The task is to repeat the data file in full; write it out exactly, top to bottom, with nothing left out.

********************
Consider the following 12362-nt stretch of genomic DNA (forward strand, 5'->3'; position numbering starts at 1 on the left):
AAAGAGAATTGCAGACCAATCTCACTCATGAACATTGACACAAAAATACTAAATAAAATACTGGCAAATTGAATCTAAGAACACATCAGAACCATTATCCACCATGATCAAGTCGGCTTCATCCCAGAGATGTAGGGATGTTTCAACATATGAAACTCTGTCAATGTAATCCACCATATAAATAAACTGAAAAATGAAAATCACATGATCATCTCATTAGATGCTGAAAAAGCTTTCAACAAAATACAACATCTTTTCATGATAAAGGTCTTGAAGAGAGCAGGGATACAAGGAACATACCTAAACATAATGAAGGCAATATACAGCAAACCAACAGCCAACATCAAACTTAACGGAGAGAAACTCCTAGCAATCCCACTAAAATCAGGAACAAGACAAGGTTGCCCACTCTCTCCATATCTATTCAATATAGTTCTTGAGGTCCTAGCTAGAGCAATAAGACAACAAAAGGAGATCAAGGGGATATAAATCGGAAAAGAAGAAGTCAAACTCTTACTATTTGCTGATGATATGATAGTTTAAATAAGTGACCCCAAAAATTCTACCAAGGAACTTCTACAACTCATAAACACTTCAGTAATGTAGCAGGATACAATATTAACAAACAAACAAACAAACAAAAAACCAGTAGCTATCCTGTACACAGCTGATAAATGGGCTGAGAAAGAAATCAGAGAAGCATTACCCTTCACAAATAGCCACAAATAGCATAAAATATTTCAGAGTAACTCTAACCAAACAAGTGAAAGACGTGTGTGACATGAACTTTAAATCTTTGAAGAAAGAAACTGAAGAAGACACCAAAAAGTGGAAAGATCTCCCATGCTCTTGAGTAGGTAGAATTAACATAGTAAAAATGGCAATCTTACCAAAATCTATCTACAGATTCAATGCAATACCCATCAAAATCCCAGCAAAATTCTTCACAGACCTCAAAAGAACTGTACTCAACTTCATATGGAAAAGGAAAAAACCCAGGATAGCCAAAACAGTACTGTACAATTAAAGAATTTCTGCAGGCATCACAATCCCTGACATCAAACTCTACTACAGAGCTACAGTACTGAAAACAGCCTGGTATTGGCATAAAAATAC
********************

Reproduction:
Consider the following 12362-nt stretch of genomic DNA (forward strand, 5'->3'; position numbering starts at 1 on the left):
AAAGAGAATTGCAGACCAATCTCACTCATGAACATTGACACAAAAATACTAAATAAAATACTGGCAAATTGAATCTAAGAACACATCAGAACCATTATCCACCATGATCAAGTCGGCTTCATCCCAGAGATGTAGGGATGTTTCAACATATGAAACTCTGTCAATGTAATCCACCATATAAATAAACTGAAAAATGAAAATCACATGATCATCTCATTAGATGCTGAAAAAGCTTTCAACAAAATACAACATCTTTTCATGATAAAGGTCTTGAAGAGAGCAGGGATACAAGGAACATACCTAAACATAATGAAGGCAATATACAGCAAACCAACAGCCAACATCAAACTTAACGGAGAGAAACTCCTAGCAATCCCACTAAAATCAGGAACAAGACAAGGTTGCCCACTCTCTCCATATCTATTCAATATAGTTCTTGAGGTCCTAGCTAGAGCAATAAGACAACAAAAGGAGATCAAGGGGATATAAATCGGAAAAGAAGAAGTCAAACTCTTACTATTTGCTGATGATATGATAGTTTAAATAAGTGACCCCAAAAATTCTACCAAGGAACTTCTACAACTCATAAACACTTCAGTAATGTAGCAGGATACAATATTAACAAACAAACAAACAAACAAAAAACCAGTAGCTATCCTGTACACAGCTGATAAATGGGCTGAGAAAGAAATCAGAGAAGCATTACCCTTCACAAATAGCCACAAATAGCATAAAATATTTCAGAGTAACTCTAACCAAACAAGTGAAAGACGTGTGTGACATGAACTTTAAATCTTTGAAGAAAGAAACTGAAGAAGACACCAAAAAGTGGAAAGATCTCCCATGCTCTTGAGTAGGTAGAATTAACATAGTAAAAATGGCAATCTTACCAAAATCTATCTACAGATTCAATGCAATACCCATCAAAATCCCAGCAAAATTCTTCACAGACCTCAAAAGAACTGTACTCAACTTCATATGGAAAAGGAAAAAACCCAGGATAGCCAAAACAGTACTGTACAATTAAAGAATTTCTGCAGGCATCACAATCCCTGACATCAAACTCTACTACAGAGCTACAGTACTGAAAACAGCCTGGTATTGGCATAAAAATAC